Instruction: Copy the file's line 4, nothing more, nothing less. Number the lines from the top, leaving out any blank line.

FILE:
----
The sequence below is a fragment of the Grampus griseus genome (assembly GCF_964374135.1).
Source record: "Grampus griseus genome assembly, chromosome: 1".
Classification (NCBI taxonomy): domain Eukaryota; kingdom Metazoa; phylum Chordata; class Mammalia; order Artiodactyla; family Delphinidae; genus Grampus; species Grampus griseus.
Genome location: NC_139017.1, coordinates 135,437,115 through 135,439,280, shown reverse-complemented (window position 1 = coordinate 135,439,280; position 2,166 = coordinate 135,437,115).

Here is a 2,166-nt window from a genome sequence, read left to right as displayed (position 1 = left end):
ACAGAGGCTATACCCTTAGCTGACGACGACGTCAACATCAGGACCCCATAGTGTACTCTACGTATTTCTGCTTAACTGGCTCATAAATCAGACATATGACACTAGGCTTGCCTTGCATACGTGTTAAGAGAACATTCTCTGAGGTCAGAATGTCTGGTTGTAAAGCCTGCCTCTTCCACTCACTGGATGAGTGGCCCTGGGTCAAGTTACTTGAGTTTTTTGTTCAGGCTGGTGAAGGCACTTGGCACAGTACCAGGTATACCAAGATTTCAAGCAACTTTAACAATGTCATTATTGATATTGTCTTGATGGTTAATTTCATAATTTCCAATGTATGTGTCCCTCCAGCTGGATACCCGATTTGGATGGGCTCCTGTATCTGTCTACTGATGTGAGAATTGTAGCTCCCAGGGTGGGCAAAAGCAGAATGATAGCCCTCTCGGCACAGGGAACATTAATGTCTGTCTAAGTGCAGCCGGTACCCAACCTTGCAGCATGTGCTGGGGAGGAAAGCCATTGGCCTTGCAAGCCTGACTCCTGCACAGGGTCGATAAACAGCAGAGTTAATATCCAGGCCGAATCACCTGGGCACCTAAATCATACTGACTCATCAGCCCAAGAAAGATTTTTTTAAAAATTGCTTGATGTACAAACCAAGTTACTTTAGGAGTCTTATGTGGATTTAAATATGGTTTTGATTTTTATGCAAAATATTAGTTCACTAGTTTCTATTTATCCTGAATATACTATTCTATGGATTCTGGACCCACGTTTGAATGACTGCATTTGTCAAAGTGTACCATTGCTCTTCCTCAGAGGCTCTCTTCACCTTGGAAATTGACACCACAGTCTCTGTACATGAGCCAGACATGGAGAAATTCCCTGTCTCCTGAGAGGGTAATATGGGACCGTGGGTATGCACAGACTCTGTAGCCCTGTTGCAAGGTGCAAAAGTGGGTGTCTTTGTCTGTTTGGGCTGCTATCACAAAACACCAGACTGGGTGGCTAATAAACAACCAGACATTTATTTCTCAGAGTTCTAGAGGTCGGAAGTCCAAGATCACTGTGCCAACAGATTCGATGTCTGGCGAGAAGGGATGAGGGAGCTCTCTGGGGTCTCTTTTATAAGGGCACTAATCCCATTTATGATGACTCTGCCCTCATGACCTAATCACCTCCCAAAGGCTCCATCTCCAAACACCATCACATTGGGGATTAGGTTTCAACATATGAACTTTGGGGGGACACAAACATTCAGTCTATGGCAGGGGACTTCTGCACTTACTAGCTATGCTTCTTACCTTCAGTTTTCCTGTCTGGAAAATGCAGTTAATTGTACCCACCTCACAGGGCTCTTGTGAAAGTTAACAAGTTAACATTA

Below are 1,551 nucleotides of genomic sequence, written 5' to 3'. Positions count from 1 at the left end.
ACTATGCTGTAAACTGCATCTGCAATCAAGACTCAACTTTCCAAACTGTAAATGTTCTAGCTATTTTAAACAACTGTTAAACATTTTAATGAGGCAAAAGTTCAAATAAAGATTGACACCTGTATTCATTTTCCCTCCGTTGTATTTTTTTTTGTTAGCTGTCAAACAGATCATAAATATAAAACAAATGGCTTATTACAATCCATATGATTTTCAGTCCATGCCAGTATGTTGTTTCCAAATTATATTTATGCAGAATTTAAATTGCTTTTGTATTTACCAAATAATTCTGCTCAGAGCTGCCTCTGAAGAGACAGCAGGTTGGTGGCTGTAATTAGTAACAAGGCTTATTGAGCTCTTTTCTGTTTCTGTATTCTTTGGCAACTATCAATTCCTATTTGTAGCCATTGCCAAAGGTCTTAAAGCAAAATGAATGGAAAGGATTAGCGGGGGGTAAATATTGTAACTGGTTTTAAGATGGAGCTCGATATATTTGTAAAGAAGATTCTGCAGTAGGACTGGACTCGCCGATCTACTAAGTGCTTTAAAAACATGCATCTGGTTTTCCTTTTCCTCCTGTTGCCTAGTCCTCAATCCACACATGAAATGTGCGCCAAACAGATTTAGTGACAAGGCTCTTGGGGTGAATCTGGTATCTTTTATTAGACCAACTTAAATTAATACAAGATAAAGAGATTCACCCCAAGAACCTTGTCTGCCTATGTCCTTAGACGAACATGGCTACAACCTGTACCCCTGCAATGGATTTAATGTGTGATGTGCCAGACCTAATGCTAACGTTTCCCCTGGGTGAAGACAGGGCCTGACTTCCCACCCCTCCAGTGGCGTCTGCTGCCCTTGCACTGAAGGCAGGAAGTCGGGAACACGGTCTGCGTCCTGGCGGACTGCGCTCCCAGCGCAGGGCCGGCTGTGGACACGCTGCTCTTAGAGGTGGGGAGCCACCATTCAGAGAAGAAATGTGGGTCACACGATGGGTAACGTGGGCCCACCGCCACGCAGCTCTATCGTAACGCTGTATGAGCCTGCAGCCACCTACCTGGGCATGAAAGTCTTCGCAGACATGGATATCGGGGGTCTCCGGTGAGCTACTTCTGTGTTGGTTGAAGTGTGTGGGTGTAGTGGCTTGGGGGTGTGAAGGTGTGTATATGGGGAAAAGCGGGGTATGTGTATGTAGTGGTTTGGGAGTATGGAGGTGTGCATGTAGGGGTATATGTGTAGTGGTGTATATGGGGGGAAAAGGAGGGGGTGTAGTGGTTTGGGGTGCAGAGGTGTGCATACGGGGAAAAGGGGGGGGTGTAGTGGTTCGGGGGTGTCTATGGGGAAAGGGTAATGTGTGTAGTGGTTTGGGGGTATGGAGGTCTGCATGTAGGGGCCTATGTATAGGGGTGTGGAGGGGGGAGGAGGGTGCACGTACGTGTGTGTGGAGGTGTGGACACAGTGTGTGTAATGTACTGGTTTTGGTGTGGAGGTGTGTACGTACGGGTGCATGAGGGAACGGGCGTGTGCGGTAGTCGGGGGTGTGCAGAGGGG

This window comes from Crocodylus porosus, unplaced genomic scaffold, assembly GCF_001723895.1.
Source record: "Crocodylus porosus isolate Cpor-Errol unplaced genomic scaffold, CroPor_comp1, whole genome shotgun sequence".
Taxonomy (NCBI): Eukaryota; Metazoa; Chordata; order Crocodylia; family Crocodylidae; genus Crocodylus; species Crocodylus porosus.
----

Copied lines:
Genome location: NC_139017.1, coordinates 135,437,115 through 135,439,280, shown reverse-complemented (window position 1 = coordinate 135,439,280; position 2,166 = coordinate 135,437,115).